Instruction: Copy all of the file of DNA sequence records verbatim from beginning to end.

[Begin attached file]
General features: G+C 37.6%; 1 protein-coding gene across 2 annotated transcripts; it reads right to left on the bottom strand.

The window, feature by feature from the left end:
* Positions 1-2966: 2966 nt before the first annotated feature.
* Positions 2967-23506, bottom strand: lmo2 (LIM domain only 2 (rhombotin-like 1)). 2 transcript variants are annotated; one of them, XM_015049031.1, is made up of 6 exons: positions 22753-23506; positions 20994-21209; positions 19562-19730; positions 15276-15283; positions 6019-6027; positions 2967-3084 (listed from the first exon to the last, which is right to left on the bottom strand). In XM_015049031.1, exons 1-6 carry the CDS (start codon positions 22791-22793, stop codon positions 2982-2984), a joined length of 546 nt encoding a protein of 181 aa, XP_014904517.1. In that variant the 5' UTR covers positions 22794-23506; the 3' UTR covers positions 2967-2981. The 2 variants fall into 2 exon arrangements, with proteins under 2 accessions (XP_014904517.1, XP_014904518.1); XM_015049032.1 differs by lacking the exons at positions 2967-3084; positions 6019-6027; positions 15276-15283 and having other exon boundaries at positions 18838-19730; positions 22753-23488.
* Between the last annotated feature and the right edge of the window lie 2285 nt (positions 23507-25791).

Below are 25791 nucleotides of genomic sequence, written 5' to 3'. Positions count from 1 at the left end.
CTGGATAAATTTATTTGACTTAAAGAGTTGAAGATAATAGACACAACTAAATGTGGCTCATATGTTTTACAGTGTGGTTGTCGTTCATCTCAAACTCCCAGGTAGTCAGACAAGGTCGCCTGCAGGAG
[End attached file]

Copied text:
General features: G+C 37.6%; 1 protein-coding gene across 2 annotated transcripts; it reads right to left on the bottom strand.

The window, feature by feature from the left end:
* Positions 1-2966: 2966 nt before the first annotated feature.
* Positions 2967-23506, bottom strand: lmo2 (LIM domain only 2 (rhombotin-like 1)). 2 transcript variants are annotated; one of them, XM_015049031.1, is made up of 6 exons: positions 22753-23506; positions 20994-21209; positions 19562-19730; positions 15276-15283; positions 6019-6027; positions 2967-3084 (listed from the first exon to the last, which is right to left on the bottom strand). In XM_015049031.1, exons 1-6 carry the CDS (start codon positions 22791-22793, stop codon positions 2982-2984), a joined length of 546 nt encoding a protein of 181 aa, XP_014904517.1. In that variant the 5' UTR covers positions 22794-23506; the 3' UTR covers positions 2967-2981. The 2 variants fall into 2 exon arrangements, with proteins under 2 accessions (XP_014904517.1, XP_014904518.1); XM_015049032.1 differs by lacking the exons at positions 2967-3084; positions 6019-6027; positions 15276-15283 and having other exon boundaries at positions 18838-19730; positions 22753-23488.
* Between the last annotated feature and the right edge of the window lie 2285 nt (positions 23507-25791).

Below are 25791 nucleotides of genomic sequence, written 5' to 3'. Positions count from 1 at the left end.
CTGGATAAATTTATTTGACTTAAAGAGTTGAAGATAATAGACACAACTAAATGTGGCTCATATGTTTTACAGTGTGGTTGTCGTTCATCTCAAACTCCCAGGTAGTCAGACAAGGTCGCCTGCAGGAG